Wednesday, March 23, 2011

Scooby Doo Effect of Wetlands

This wetland near Salt Springs was very photogenic
There are very few places in the wilderness were I feel uneasy and honestly I am a bit embarrassed to let you in on this here.  Recently there has been a great deal of discussion on protecting these areas in New Brunswick and, even as a conservationist, I'm not sure how I feel about it.  So where is this place that makes my skin tingle and the hair stand on the back of my neck?  If you're there you can smell its moisture laden vegetation and soil.  You can feel the softness of the ground as it almost moves under you.  As you pause you would likely hear the gurgle of water beneath you as the mud starts to give way under your feet.  As you look around you will notice the various grasses and shrubs and the large diversity of all things including bugs.

Wetlands are an inspiring place so I have no idea why they make me feel so uncomfortable.  I spend a great deal of time in wet habitat but for some reason I have always felt odd when it wetlands.  I have an elevated fear level when in wetlands and often feel like what you might when you walk through a cemetery.  You know there is really nothing there but for some reason you can't shake the feeling that someone is watching you.  Despite this fear I love exploring wetlands.

The different types of wetlands alone are impressive but add to that diversity the diversity in which you can find when you take the time to get wet and dirty they really can blow you away.  The number of bugs, grasses and flowering plants, mammals that depend on the existence of such ecosystems, and the birds are always present. 

Wetland beauty and value does not end with its diversity and aesthetic wonder.  Wetlands are a valuable component in maintaining hydrologic balances.  They hold water until it is needed, they purify water and keep it clean for consumption by animals, including humans, and they slow the release of flood waters during times of water abundance.  Take a wetland out of the ecological equation and the entire natural system would fall apart.  Fish would no longer have clean water to swim in if they had enough water to swim in at all.  As nice as it might sound many bug populations, including mosquitoes, would likely crash and subsequently many flower and bird populations would also suffer.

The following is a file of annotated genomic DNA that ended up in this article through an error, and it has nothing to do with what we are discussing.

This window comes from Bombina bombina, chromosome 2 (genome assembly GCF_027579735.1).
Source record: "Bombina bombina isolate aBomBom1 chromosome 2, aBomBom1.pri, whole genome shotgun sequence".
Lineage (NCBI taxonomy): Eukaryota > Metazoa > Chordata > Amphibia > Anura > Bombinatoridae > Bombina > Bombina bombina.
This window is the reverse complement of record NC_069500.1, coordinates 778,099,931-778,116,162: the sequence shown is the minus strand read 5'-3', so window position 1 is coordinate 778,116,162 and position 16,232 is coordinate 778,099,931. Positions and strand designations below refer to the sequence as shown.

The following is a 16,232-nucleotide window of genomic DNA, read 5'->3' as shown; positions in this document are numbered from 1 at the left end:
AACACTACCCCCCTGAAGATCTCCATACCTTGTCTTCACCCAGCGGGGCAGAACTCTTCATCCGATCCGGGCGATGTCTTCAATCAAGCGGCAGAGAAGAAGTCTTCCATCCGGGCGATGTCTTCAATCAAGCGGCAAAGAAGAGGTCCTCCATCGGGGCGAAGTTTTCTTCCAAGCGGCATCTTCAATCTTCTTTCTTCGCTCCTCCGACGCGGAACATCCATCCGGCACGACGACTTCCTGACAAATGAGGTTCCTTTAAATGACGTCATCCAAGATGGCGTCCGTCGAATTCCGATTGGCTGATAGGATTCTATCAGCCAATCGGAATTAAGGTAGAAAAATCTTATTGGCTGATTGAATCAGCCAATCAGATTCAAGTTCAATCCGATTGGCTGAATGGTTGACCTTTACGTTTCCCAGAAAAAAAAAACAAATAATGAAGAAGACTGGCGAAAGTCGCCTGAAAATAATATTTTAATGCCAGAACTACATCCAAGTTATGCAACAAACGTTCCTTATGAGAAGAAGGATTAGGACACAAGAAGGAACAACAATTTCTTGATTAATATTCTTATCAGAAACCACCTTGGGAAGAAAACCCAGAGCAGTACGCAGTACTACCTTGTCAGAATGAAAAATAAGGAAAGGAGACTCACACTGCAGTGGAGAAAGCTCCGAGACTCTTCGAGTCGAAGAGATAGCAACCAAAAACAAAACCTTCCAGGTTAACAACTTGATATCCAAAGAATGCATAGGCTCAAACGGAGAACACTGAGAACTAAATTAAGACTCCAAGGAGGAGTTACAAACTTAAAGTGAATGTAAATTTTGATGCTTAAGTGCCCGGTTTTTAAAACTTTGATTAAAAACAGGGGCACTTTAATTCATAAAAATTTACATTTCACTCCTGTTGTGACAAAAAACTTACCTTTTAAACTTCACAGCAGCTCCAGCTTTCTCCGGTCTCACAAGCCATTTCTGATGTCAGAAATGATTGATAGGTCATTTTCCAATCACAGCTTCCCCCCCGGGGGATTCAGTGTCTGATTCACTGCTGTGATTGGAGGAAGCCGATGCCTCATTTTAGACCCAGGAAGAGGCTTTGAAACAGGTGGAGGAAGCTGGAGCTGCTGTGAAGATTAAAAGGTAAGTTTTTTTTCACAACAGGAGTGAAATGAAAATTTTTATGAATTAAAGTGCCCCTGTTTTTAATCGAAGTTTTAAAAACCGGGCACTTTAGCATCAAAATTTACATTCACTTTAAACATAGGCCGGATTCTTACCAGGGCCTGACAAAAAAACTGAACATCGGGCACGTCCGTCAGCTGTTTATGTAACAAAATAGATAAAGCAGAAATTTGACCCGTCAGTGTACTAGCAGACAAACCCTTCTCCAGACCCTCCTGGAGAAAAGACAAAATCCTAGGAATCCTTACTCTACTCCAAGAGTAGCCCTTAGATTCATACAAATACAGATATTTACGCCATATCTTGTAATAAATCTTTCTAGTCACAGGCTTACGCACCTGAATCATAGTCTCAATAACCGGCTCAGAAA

This wetland area has all the makings for a horror flick.
The diversity within a wetland is likely one of the reasons I feel uncomfortable there.  I could never become familiar with a wetland as there is simply to much to take in, even in a small woodland bog.  Maybe I shouldn't have watched "Scooby Doo" so much as a child because honestly I think I believe in the marsh monster.  I keep waiting for him to jump out of the open water holes and get me.  Good thing that wetlands are not that diverse. 
Note: The above was a column I had printed in the March 15, 2011 Kings County Record.  Here in New Brunswick there has been a great deal of discussion on wetlands.  I feel they are a valuable part of a healthy environment and can go a long way in protecting infrastructure and housing from flash flood type weather events.  If we continue to fill in our woodland bogs and wetland then we will continue to see municipal areas flooded.  I am not against developing but we have to be responsible in how we develop or existing green spaces, especially those green spaces that can provide cheap and effective green infrastructure, such as wetlands.  This responsibility does not simply lie with the policy makers but everyone, developers, home builders, planners, municipal councils and staff, and many more.

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